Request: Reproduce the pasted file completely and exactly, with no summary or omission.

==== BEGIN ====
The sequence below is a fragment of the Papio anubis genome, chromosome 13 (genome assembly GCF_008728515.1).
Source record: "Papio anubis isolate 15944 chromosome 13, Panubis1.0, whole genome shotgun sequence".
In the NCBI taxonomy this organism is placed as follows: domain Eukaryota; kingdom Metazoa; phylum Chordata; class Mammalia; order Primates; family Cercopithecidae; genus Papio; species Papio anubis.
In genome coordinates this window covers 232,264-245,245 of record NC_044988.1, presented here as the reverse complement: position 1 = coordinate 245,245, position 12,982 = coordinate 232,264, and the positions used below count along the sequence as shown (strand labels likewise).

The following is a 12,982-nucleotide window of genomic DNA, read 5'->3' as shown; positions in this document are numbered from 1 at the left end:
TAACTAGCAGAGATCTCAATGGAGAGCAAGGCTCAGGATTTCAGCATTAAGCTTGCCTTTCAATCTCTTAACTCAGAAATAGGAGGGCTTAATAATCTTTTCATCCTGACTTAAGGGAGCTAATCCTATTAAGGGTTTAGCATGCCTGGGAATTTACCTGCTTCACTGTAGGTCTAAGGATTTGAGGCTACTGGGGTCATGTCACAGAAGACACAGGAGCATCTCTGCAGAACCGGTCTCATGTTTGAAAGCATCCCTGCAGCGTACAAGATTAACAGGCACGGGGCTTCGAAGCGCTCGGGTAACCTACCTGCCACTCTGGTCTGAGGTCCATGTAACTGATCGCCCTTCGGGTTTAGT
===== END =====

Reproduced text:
The sequence below is a fragment of the Papio anubis genome, chromosome 13 (genome assembly GCF_008728515.1).
Source record: "Papio anubis isolate 15944 chromosome 13, Panubis1.0, whole genome shotgun sequence".
In the NCBI taxonomy this organism is placed as follows: domain Eukaryota; kingdom Metazoa; phylum Chordata; class Mammalia; order Primates; family Cercopithecidae; genus Papio; species Papio anubis.
In genome coordinates this window covers 232,264-245,245 of record NC_044988.1, presented here as the reverse complement: position 1 = coordinate 245,245, position 12,982 = coordinate 232,264, and the positions used below count along the sequence as shown (strand labels likewise).

The following is a 12,982-nucleotide window of genomic DNA, read 5'->3' as shown; positions in this document are numbered from 1 at the left end:
TAACTAGCAGAGATCTCAATGGAGAGCAAGGCTCAGGATTTCAGCATTAAGCTTGCCTTTCAATCTCTTAACTCAGAAATAGGAGGGCTTAATAATCTTTTCATCCTGACTTAAGGGAGCTAATCCTATTAAGGGTTTAGCATGCCTGGGAATTTACCTGCTTCACTGTAGGTCTAAGGATTTGAGGCTACTGGGGTCATGTCACAGAAGACACAGGAGCATCTCTGCAGAACCGGTCTCATGTTTGAAAGCATCCCTGCAGCGTACAAGATTAACAGGCACGGGGCTTCGAAGCGCTCGGGTAACCTACCTGCCACTCTGGTCTGAGGTCCATGTAACTGATCGCCCTTCGGGTTTAGT